Strap yourselves in for a trip back in time, to when I first began a journey on improving a yoga pose. The pose in question? Baddha Konasana, butterfly pose. You see I’d been doing the pose, but with my knees up around my ears. Then in yoga teacher training, I discovered the correct alignment for butterfly pose. And a journey on releasing my ego, and providing support began.
Instead, I subdued my ego and provided some support for my pelvis to get my knees at the same height as my hip crease. Allowing the muscles around my hips to relax and release their death grip. This meant sitting on a bolster and two blankets. Then I’d sit. either in butterfly or cross-legged, for 5 minutes at the end of every class.
Gradually over the years, I lowered the height of my pelvis inch by inch. Until I was just sitting with my tailbone on a blanket. Then it happened. This week, FIVE YEARS LATER, I was able to get into butterfly pose with no props.
My uber self-critical eye still sees room for improvement, especially on my left leg. But I am celebrating this journey BIGTIME! So, in this post, I want to share with you a few tips to help you work on improving a yoga pose that you’re struggling with.
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5 tips for improving a yoga pose
Yoga challenges can be great for creating consistency in a home yoga practice. There are tons of yoga challenges online but chances are they don’t cater to your needs. My suggestion is to create your own. So these five tips should help you discover how to put together YOUR yoga challenge so you can get on the journey to improving a yoga pose.
Figure out your pose
Most of us want to get better at the poses we suck at. Honestly my list of poses I want to improve is long. But, I’d advise choosing just 1 or 2 poses to focus on at a time. Think about the pose for you that doesn’t look or feel like it’s “right”. Or perhaps it’s a pose that doesn’t feel strong? Perhaps, it’s a pose doesn’t feel stable? That makes for a great pose for your personal yoga challenge. Let me know in the comments what your pose is and I’ll try and schedule a video about how to help.
Establish a baseline
Bear in mind that this journey to improving a yoga pose is likely going to be a long one. And, like any journey you need to have a beginning, a middle and an end. Be honest, where are you starting from? How does the pose look right now? How does it feel? Notice everything in the pose you are trying to improve. Where do you connect to the floor? Are there differences right to left? Then think about how you’ll measure differences. What muscles feel tight like they are gripping and unwilling to loosen? For me I know that butterfly was all about my tight hips and inner thighs. My baseline was no part of my thighs touched the floor and I was wearing my knees as earrings. Even now I feel a difference from side to side. My left hip is less forgiving and still holds tension.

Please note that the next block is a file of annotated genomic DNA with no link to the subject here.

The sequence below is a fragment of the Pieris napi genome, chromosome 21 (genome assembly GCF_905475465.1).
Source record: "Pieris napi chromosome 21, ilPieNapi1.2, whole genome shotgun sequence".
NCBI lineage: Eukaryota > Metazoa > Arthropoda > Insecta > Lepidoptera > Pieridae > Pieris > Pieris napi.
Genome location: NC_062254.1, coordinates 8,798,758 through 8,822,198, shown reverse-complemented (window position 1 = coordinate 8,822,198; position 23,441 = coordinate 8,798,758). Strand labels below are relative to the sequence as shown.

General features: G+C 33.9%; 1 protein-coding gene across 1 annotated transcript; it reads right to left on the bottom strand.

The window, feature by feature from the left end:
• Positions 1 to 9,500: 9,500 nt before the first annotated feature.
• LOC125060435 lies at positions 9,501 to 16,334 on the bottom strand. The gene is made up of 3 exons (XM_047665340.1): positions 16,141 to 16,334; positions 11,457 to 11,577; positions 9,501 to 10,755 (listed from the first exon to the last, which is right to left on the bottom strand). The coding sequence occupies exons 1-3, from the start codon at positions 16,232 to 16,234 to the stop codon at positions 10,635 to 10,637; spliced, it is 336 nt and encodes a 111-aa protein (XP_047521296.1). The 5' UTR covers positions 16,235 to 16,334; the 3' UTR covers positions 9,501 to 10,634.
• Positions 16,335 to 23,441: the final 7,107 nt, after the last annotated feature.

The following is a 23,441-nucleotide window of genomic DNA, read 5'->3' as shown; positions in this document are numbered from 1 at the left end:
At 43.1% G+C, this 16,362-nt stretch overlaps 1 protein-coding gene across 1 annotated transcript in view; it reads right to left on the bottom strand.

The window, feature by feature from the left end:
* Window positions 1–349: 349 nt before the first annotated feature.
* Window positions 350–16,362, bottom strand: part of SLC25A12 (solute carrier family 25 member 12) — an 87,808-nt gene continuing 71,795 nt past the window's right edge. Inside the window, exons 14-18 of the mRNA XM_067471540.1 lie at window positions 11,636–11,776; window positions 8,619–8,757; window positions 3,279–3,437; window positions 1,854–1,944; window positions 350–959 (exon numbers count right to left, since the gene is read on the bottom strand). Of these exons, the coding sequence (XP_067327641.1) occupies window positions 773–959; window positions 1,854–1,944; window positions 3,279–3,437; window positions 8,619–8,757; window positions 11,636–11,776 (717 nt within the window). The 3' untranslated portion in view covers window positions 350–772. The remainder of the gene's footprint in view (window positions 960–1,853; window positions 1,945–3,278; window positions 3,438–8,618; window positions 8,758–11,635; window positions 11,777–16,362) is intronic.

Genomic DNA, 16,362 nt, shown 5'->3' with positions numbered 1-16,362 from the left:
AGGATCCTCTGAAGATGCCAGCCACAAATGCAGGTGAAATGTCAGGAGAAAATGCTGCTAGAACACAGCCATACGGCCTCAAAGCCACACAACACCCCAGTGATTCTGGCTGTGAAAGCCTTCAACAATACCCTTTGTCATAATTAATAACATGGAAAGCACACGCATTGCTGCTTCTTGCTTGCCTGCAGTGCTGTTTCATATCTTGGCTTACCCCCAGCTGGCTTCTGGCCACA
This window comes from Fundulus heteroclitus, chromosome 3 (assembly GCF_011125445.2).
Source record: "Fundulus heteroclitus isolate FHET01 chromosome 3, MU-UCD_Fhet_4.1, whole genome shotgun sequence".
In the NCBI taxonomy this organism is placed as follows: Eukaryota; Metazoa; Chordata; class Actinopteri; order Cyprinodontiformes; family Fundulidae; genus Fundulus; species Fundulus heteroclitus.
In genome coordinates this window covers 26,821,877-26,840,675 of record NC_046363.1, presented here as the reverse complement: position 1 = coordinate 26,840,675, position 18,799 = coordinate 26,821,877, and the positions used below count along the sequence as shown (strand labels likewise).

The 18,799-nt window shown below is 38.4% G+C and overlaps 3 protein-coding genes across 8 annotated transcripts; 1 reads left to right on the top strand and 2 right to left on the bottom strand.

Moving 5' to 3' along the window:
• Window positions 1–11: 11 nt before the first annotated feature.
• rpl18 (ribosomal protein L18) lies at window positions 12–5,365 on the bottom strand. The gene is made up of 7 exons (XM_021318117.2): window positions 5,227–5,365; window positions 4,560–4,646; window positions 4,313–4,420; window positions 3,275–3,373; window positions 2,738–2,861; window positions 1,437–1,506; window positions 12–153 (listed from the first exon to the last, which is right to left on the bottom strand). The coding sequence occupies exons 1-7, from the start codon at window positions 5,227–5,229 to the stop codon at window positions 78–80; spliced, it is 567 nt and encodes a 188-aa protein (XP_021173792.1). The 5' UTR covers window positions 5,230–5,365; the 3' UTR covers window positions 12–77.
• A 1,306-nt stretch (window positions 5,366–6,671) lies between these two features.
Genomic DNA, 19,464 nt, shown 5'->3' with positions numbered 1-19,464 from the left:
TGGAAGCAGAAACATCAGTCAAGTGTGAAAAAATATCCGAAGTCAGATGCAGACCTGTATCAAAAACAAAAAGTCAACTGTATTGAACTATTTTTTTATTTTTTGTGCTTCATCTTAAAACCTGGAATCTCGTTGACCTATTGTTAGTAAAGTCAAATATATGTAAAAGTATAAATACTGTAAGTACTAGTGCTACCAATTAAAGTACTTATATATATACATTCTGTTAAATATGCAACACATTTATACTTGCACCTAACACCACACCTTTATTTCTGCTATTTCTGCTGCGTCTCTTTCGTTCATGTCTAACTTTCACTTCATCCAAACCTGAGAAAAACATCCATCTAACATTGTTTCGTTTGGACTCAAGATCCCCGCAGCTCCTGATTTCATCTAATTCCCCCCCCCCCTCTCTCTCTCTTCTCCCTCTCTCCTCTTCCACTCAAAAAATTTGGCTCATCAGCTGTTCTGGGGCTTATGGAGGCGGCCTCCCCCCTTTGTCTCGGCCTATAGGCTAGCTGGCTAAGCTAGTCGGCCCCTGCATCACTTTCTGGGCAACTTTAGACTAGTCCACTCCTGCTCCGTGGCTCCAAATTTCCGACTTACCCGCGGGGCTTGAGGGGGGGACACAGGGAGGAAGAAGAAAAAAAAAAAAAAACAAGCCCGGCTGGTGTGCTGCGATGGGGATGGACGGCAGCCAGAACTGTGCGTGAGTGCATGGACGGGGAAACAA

Take before photos/video
One of the biggest regrets I have from this journey is not taking more photos or videos from years ago when I got serious about my yoga practice. Now, I find myself longing for those early records of my baseline. Not only because I would have a good record of my improvement, but so that my story could inspire others. Lesson learned. TAKE PHOTOS. Yeah yeah, you hate photos of yourself… your cellphone selfies might disagree! What we actually hate is taking photos of ourselves when we’re vulnerable. Or, when we’re not good at something. Trust me you’ll thank me in a few weeks, months, years. Document it!
How will you define progress?
Improving a yoga pose means defining what progress will look like. Is it where your body has a connection to the floor? In the case of butterfly pose, the end result is my outer leg connecting to the floor. But there were progress markers along the way. Each time I removed a blanket from under my pelvis, lowering the height, meant there was an improvement. For a balance pose, it could be incrementally increasing the duration of standing in the pose. Those small markers are milestones. Celebrate them!
Time: expectation vs reality
We’ve all seen the marketing gimmicks “You can do the splits in 10 days”. Phooey. I highly recommend making this challenge something you don’t restrict to a time period. Think marathon, not a sprint. Journey, not destination. You probably won’t see or feel a difference in 7 days. Heck, you probably won’t see a difference in 7 weeks. It’s called a yoga PRACTICE for a reason. In my example, it took 5 years! Let go of your ego’s desire to do something “perfect” and instead do what’s right for your body in your practice today.
Put in the work! Just hopping into a pose daily and expecting fast results is unrealistic. There are other things to consider. Like taking the time to warm up, releasing tight muscles, plus working on variations and modifications. Athletes get better because they practice EVERY DAY. Even on the recovery days, they are foam rolling, getting massages, infra-red therapy, etc. There are other ways of working towards your pose than just being IN your pose! Sometimes you gotta get outside the box.
Improving a yoga pose involves you putting the work in every day. If you’re consistent, long term, things will happen. Success never happens overnight. It takes hard work, dedication, and consistency. But remember to enjoy the journey.
- What yoga pose are you trying to improve?
- Are you putting the work in to make it better?
- Do you do before/after photos?